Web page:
Canadian Blood Services confirms it will no longer hold blood donor clinics in Digby.
The decision is based on financial constraints and low donor turnout. The last donor clinic was held in the fire hall in early 2011.
The nearest blood donor clinics now are held in Greenwood, Clare and Yarmouth.
Paul Doucet of Canadian Blood Services in Halifax, said that like many government-supported not-for-profit organizations, they have had to streamline operations and reorganize blood collection routes to maximize efficiency.
“In recent years, some clinics have shown a decline in attendance,” he said. “We are faced with the same financial restraints as other organizations and must actively demonstrate that we are making the most of our financial resources.”
As a result, Canadian Blood Services looked at the average donor turnout at various rural donor clinics and cut Digby from its collection route last year. Clinics are still held in Clare, Greenwood and Yarmouth, as well as Windsor, Wolfville, Kentville and Berwick.
Among those disturbed by the change is Maureen Pardy of Bear River, whose life was saved by a blood transfusion when her daughter was born.
She said she knows the value of that simple gift.
“What is the price of life and blood?” she said. “It’s unfathomable to me that they would cut out Digby when it’s right on the way to Yarmouth.”
She added she’s always hearing pleas for more blood donors and her husband has been a willing donor since he was a teenager. But now he would need to travel an hour to donate blood.
It’s unfathomable to me that they would cut out Digby when it’s right on the way to Yarmouth - Blood recipient Maureen Pardy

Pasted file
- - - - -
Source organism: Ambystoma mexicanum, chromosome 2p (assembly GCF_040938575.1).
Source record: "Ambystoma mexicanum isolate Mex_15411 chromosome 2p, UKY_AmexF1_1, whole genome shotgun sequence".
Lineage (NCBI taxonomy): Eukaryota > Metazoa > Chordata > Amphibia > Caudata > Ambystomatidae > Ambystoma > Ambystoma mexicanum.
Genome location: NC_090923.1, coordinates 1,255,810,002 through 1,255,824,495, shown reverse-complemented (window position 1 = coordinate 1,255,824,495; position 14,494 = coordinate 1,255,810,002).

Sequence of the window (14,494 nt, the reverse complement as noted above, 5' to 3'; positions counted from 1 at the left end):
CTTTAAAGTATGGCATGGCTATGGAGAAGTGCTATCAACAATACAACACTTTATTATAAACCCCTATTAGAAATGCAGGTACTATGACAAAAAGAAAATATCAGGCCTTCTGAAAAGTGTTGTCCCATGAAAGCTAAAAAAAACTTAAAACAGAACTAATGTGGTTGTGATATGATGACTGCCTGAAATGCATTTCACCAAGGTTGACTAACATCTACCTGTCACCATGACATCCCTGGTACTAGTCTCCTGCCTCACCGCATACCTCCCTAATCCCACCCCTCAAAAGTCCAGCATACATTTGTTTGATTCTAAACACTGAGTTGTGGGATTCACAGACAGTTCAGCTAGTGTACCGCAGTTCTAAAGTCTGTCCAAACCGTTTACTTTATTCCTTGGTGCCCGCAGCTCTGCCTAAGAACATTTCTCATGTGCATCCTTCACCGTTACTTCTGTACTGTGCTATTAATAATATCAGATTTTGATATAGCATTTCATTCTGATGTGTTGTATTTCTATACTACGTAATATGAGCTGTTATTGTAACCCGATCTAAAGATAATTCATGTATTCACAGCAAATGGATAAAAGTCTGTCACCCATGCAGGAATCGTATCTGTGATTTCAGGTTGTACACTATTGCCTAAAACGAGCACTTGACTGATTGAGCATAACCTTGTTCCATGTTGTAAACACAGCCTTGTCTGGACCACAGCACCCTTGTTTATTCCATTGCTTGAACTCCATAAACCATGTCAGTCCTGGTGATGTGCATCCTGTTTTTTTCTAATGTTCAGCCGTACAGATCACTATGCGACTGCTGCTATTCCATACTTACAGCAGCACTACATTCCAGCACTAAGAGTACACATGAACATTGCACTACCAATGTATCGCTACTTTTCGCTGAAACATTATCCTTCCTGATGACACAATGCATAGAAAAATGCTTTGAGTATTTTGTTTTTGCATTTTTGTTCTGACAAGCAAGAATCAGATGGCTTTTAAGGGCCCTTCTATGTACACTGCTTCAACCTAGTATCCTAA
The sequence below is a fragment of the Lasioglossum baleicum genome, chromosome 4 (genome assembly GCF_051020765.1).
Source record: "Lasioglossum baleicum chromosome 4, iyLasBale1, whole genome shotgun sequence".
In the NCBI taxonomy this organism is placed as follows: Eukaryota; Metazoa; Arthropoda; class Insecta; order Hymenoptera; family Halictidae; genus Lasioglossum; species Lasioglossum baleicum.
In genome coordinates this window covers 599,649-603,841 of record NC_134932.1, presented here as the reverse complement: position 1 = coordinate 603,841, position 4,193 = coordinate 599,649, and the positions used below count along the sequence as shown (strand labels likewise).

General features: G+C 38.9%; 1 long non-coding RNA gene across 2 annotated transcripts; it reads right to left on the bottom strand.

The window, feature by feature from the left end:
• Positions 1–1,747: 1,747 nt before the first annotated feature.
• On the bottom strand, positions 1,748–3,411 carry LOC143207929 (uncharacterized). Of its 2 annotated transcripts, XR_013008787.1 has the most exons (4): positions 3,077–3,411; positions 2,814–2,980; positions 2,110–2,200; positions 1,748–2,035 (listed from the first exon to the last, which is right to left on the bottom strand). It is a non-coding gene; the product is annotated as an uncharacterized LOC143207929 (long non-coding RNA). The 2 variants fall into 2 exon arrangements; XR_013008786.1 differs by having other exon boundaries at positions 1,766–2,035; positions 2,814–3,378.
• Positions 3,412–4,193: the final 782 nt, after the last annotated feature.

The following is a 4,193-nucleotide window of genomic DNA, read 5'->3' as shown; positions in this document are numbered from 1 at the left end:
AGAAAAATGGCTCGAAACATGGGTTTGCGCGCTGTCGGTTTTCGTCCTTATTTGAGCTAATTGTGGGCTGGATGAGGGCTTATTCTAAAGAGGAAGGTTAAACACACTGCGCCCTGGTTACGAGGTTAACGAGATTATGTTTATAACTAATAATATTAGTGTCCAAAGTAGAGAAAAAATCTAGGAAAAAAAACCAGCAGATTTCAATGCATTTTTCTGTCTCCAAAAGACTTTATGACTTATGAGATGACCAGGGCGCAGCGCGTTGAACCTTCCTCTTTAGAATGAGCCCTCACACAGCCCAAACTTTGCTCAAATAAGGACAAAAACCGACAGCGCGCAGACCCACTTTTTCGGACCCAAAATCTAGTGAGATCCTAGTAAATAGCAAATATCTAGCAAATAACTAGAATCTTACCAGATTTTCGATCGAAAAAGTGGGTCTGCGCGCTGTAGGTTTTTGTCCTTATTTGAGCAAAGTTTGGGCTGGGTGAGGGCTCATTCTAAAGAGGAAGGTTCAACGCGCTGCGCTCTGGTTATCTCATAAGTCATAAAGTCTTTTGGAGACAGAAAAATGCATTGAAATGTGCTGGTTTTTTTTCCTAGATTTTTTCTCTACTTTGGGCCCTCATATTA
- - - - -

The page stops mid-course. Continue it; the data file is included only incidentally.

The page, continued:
“I’m really upset,” she said. “Do they really expect him to drive all that way after working all day, just to give blood?”
Doucet said the decision about Digby was based on the average turnout from the last number of clinics from June, 2009, through February, 2011. On average, the clinics were collecting only 61 per cent of the units they needed to justify the resources used.
Clinics in other parts of the Valley and southwestern Nova Scotia collect an average of 96 to 115 units per blood donor clinic. In the past, the Digby clinic was well supported, he said averaging about 100 units per visit, but in 2009 that dropped almost by half, averaging about 60 donors per visit.
“It’s discouraging for everyone,” he said. “It’s hard for our folks, too. We wish we could go everywhere, our staff looked forward to going to these communities and seeing the regulars.”
Doucet added that if enough donors were to express interest in having the clinics return to Digby, it is possible the route will be re-examined next year. For more information, contact Doucet by phone at (902) 474-8239 or email email@example.com